Brandi Carlile is one of the more versatile songwriters working today. She is capable of everything from pop as clever and ebullient as Taylor Swift’s to folk as wise and incisive as Patty Griffin’s. She can play box-stomping, hard-rocking country in line with recent trends or hymn-like gospel songs that will forever remain evergreen.
At her State Theatre performance Friday, which drew heavily from her latest album, “The Firewatcher’s Daughter,” she played loud rock, a song without any amplification, solo songs on guitar and piano, a song without any lead vocals at all and a cover of Fleetwood Mac’s “The Chain.” This wide range of material and stage configurations occasionally robbed the set of any flow, but it also gave the concert the campfire feel of someone singing a bunch of her friends’ favorite songs – and she did that, too, happily taking audience requests for a time. It was all staged with an impressive degree of professionalism.
The band stayed in Portland for a week before the concert, fine-tuning the details of their set prior to their tour. The extra bit of work paid off; guitars were swapped out and instrumental changes shifted with remarkable efficiency.
Their showmanship was also playful and potent. Carlile wore a bright-red tunic, while her all-male band wore identical black getups. Drawing from years of chemistry, the men had all their cues down, coloring her melodies with rhythmic accents and backing-vocal flourishes.
Carlile’s playing and singing came off beautifully; her voice is somehow both youthful and lived-in and showcased incredible character in person.
What stands out with Carlile’s songwriting, aside from her obvious talent and intellect, is her outsized heart and empathy. “That Year,” for example, finds her untangling complicated emotions about a friend’s suicide some 15 years ago. The song somehow nails both the precise character of being a high school student – both hurt and hurtful – and the clarity and maturity of an adult looking back. In concert, she bent her voice carefully around the guitar chords, letting her drawn-out syllables hang in the State Theatre air like fireflies. Despite Carlile’s gift for writing love songs – the slow build of “I Belong to You” was another show highlight – songs such as these, which center on oft-ignored themes of friendship and forgiveness, help attest to her popularity.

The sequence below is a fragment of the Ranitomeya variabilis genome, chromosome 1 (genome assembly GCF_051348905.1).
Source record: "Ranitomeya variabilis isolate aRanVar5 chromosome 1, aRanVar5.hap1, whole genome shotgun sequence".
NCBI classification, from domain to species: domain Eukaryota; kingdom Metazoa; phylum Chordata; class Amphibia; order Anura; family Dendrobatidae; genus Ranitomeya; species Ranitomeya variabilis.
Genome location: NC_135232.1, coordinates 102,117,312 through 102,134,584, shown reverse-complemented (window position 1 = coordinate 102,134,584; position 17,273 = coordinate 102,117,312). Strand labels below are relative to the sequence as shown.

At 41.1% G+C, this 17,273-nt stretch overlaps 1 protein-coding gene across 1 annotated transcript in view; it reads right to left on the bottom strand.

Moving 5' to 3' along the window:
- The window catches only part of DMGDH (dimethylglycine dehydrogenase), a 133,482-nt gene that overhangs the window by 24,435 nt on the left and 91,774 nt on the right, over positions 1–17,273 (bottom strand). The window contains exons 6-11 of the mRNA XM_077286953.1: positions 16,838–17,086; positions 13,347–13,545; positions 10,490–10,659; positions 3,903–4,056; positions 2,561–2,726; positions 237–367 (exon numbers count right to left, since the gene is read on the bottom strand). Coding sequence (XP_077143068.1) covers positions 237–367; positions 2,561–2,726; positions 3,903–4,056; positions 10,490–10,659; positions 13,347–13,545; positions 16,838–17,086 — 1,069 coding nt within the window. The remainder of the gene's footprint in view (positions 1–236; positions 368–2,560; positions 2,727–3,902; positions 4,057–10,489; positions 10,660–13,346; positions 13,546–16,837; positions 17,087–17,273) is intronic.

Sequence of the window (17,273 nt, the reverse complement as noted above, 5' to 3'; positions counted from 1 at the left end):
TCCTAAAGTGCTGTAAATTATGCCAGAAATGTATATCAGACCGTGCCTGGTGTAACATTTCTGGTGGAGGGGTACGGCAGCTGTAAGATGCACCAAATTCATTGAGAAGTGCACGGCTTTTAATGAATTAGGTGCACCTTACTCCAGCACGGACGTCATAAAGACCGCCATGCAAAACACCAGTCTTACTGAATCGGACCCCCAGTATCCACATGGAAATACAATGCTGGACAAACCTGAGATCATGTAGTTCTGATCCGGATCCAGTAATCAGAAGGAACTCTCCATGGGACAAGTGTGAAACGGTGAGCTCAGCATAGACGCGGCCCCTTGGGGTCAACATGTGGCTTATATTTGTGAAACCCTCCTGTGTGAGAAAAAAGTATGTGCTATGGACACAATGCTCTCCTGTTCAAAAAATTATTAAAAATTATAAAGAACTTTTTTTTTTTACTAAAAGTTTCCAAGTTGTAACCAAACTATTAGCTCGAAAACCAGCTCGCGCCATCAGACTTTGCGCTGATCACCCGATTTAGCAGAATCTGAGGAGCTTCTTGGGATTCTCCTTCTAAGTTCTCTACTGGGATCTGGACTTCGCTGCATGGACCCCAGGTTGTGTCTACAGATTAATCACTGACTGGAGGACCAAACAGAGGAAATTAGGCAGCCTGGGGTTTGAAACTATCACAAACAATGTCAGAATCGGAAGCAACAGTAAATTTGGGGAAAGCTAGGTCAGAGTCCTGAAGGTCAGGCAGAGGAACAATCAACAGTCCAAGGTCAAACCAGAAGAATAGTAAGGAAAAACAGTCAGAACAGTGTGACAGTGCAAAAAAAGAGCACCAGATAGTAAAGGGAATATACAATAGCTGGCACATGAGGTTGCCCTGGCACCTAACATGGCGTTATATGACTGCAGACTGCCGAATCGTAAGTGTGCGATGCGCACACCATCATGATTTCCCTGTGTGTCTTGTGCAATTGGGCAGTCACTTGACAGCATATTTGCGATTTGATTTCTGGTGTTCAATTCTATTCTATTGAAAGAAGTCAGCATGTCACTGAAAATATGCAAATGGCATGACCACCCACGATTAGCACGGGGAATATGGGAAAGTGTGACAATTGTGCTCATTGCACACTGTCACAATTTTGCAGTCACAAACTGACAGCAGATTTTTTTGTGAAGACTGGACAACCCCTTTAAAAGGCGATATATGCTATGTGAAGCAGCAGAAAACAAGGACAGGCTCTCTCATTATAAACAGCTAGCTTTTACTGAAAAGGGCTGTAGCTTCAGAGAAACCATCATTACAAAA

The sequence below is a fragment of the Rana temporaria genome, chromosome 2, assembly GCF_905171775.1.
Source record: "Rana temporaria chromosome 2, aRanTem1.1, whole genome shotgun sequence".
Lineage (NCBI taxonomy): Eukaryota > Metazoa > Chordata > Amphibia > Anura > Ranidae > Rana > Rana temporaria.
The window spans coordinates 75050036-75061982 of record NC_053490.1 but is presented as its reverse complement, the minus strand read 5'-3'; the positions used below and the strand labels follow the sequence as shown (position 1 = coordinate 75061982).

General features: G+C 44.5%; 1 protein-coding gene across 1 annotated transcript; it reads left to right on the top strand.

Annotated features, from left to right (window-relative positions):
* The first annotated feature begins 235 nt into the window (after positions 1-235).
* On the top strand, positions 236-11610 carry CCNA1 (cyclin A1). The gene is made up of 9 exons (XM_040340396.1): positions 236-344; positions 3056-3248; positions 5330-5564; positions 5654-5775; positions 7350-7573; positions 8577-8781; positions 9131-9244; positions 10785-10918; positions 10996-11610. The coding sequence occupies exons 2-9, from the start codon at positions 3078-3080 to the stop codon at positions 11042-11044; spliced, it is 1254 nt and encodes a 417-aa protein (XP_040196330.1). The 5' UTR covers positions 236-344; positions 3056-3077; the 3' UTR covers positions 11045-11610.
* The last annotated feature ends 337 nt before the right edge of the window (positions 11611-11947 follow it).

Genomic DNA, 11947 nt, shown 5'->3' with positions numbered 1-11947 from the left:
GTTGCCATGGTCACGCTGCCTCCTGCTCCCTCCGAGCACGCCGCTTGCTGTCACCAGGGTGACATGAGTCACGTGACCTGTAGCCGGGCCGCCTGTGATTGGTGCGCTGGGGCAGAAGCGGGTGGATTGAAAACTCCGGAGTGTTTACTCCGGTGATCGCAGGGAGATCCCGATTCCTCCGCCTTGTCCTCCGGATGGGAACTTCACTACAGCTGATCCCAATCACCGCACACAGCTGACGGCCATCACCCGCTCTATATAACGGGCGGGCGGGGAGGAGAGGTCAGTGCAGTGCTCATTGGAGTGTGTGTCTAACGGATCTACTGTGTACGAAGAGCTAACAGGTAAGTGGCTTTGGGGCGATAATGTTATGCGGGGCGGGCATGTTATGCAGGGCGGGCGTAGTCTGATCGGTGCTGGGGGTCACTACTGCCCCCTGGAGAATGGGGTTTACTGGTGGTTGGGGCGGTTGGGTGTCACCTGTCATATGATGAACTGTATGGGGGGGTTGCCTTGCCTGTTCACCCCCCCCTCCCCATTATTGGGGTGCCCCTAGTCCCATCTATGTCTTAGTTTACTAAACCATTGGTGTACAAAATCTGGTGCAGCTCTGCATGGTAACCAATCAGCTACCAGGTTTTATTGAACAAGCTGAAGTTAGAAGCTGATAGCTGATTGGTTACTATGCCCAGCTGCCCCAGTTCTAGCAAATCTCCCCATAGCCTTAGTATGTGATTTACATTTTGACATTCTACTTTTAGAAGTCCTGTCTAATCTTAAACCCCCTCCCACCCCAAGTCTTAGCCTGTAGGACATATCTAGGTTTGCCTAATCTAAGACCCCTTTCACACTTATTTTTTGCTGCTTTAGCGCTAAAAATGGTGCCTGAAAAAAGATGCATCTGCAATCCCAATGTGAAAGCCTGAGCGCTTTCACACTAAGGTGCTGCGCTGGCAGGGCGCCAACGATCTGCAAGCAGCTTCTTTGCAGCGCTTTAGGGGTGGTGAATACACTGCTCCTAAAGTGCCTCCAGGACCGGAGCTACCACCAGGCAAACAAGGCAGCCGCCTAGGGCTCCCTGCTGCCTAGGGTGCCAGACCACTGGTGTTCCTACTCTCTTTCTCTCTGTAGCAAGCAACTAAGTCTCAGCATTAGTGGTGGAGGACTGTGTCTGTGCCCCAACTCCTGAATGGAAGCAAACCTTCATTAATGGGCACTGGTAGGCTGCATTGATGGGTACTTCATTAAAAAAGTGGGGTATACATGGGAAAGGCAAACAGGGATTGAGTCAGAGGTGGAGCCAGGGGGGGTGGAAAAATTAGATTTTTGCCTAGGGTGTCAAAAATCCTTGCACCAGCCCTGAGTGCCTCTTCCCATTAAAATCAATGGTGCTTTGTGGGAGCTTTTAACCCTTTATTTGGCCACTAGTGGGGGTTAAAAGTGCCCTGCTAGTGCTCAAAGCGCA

Nowhere was her heart more evident than when she spotted an 8-year-old girl with a “Happy Birthday” tiara in the front row and pulled her up on stage for a personal serenade. What began as a simple act of generosity – certainly Carlile didn’t need to interrupt her well-oiled set to indulge a young fan – became far more touching when the young girl requested “Keep Your Heart Young,” a song about retaining your youthful exuberance as you grow older. The girl knew all of the lyrics and took over for the chorus: “You gotta keep your heart young / Don’t go growing old before your time has come.”
The performance not only made the girl’s day but also evoked the essence of the song much better than the band alone could have done. When the crew helped the girl back down from the stage, her mother could be seen wiping tears from her eyes. Who could blame her?
WHERE: State Theatre, Portland
REVIEWED: May 22